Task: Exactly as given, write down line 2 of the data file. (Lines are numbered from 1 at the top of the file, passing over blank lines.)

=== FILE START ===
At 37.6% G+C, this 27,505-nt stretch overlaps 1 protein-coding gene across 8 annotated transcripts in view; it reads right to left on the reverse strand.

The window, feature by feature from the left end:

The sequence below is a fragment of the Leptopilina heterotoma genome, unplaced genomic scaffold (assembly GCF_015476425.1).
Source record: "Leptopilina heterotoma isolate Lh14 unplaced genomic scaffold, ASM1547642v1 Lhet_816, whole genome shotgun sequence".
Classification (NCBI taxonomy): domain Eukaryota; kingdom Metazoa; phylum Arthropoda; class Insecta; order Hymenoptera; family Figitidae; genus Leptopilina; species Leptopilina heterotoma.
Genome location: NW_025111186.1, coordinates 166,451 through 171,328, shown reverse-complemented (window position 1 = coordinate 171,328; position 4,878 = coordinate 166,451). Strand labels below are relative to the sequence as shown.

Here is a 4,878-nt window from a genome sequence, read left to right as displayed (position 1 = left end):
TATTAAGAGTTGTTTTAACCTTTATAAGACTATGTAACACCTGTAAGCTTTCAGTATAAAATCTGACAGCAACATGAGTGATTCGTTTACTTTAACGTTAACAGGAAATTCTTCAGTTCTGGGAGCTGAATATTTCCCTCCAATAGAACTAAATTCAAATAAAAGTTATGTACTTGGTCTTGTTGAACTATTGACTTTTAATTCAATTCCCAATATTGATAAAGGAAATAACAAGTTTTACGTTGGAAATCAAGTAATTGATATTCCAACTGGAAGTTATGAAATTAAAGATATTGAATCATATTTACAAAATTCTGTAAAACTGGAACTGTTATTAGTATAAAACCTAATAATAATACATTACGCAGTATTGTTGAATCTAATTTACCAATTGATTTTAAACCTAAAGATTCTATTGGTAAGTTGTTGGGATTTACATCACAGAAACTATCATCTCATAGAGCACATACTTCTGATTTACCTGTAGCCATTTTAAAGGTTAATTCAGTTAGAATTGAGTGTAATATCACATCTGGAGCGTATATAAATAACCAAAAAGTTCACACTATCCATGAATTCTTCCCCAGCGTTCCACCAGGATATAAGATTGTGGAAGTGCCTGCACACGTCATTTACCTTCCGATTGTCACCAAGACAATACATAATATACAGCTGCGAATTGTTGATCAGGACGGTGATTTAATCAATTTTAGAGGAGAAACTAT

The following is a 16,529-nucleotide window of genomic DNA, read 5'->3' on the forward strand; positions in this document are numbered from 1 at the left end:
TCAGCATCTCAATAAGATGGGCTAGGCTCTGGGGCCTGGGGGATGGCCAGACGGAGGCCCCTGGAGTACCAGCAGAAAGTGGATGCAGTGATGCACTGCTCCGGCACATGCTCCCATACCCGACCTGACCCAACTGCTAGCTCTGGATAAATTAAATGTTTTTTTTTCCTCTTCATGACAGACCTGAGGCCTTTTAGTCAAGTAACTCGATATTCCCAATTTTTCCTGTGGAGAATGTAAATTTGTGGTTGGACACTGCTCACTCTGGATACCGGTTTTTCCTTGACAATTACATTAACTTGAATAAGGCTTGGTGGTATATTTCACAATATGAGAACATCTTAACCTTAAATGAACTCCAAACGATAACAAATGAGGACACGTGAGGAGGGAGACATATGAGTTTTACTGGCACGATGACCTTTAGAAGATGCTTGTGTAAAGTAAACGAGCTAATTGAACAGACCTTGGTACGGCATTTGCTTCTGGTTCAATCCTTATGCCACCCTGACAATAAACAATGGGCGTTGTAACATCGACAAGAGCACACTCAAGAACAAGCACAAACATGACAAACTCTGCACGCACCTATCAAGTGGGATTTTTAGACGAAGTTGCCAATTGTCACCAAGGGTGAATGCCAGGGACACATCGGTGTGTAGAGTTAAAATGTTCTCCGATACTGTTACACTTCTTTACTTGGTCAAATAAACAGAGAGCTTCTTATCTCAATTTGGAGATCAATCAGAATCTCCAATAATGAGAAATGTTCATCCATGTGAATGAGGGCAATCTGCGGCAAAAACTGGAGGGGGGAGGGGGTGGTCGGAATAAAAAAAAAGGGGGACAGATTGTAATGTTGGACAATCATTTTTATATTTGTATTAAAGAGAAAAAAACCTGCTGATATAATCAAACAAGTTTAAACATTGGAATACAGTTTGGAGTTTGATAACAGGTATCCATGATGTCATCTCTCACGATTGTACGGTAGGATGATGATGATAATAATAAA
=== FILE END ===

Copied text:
The window, feature by feature from the left end: